Lanman says we “need to separate self-identification on the God question, identification with a religious tradition, and actual belief in the existence of God. These are all different things, and you will err quite quickly if you think that knowing one of these about a person tells you about the others”.
Fr Paneloux and Dr Rieux find themselves acting as one in trying to "flatten the curve". Whether or not there's a reason for suffering becomes immaterial
An obvious error is to assume that either a religious or a non-religious label tells you about a person’s character. The Understanding Unbelief survey found there was very little difference between the expressed values of believers and unbelievers. “We often exaggerate the role of religion in providing people with moral values,” says Lanman, who plans to release the final results of the study with his fellow researchers next year.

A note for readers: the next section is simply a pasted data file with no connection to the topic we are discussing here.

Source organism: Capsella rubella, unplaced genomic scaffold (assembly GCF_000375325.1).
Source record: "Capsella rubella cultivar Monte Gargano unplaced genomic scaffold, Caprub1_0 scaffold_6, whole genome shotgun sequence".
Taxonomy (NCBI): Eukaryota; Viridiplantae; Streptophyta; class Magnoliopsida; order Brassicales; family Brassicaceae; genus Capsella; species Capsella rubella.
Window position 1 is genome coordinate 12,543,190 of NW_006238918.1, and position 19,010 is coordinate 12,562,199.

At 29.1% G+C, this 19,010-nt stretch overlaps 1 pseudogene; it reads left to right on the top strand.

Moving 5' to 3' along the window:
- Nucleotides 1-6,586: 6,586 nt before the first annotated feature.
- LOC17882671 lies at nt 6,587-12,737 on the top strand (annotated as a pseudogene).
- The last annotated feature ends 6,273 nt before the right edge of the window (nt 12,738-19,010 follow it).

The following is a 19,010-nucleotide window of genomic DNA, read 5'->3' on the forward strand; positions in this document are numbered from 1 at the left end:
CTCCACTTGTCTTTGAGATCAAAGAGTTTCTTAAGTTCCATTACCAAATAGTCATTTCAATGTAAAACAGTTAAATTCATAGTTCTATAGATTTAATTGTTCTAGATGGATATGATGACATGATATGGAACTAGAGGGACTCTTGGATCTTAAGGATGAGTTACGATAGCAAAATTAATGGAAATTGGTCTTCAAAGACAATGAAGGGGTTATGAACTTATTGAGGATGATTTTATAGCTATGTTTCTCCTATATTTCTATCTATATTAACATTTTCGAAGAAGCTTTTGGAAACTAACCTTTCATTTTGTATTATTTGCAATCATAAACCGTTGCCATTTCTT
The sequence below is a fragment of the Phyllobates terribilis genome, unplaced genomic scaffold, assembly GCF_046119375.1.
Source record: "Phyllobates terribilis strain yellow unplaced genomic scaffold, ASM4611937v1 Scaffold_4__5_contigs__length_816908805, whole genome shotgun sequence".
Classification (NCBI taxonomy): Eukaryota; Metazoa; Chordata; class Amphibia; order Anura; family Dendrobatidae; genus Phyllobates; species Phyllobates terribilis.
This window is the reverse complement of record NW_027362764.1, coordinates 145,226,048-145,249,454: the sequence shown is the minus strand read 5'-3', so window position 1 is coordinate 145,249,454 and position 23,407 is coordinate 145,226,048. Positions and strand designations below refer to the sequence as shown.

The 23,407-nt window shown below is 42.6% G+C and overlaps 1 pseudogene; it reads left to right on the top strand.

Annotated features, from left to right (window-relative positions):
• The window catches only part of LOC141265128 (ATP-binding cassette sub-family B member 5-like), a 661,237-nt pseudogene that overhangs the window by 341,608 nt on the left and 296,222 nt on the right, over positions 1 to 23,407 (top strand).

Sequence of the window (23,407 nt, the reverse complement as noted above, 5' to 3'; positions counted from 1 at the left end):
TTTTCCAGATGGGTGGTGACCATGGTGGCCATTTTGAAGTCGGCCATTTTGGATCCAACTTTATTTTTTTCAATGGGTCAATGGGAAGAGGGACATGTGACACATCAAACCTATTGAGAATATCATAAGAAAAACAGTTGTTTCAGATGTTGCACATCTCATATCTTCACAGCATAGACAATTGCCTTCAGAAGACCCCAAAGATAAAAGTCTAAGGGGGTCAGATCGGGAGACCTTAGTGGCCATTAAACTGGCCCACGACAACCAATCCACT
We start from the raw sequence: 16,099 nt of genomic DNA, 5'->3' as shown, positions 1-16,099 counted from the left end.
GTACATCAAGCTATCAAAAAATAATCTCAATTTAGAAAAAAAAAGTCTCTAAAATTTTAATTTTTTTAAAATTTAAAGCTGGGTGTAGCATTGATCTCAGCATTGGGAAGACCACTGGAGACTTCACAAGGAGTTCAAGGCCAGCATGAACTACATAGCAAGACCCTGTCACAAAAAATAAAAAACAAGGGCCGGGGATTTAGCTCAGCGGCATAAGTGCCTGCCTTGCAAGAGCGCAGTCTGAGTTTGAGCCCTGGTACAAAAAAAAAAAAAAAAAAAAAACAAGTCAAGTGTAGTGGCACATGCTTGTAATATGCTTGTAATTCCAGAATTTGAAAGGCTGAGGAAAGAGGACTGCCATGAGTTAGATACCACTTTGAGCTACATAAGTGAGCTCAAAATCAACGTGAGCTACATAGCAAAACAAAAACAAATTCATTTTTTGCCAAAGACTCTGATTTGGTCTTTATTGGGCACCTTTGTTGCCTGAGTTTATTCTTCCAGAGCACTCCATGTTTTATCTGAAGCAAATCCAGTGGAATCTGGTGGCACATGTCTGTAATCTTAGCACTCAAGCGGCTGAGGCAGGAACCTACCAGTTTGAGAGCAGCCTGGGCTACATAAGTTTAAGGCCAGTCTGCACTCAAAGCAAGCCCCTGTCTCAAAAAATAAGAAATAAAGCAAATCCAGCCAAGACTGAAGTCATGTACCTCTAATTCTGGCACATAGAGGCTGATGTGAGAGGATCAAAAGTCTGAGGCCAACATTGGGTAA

In the meantime, Camus conveys concurrent wisdom in The Plague, a novel that is enjoying a sales revival with the spread of the coronavirus. As the drama progresses, Fr Paneloux and Dr Rieux find themselves acting as one in trying to "flatten the curve". Whether or not there's a reason for suffering becomes immaterial. All that matters, Camus writes, is to take "the path of sympathy" and to try to bring some relief.
ASK A SAGE
What do we learn in a time of pestilence?
Albert Camus replies (via Dr Bernard Rieux): "There are more things to admire in men than to despise."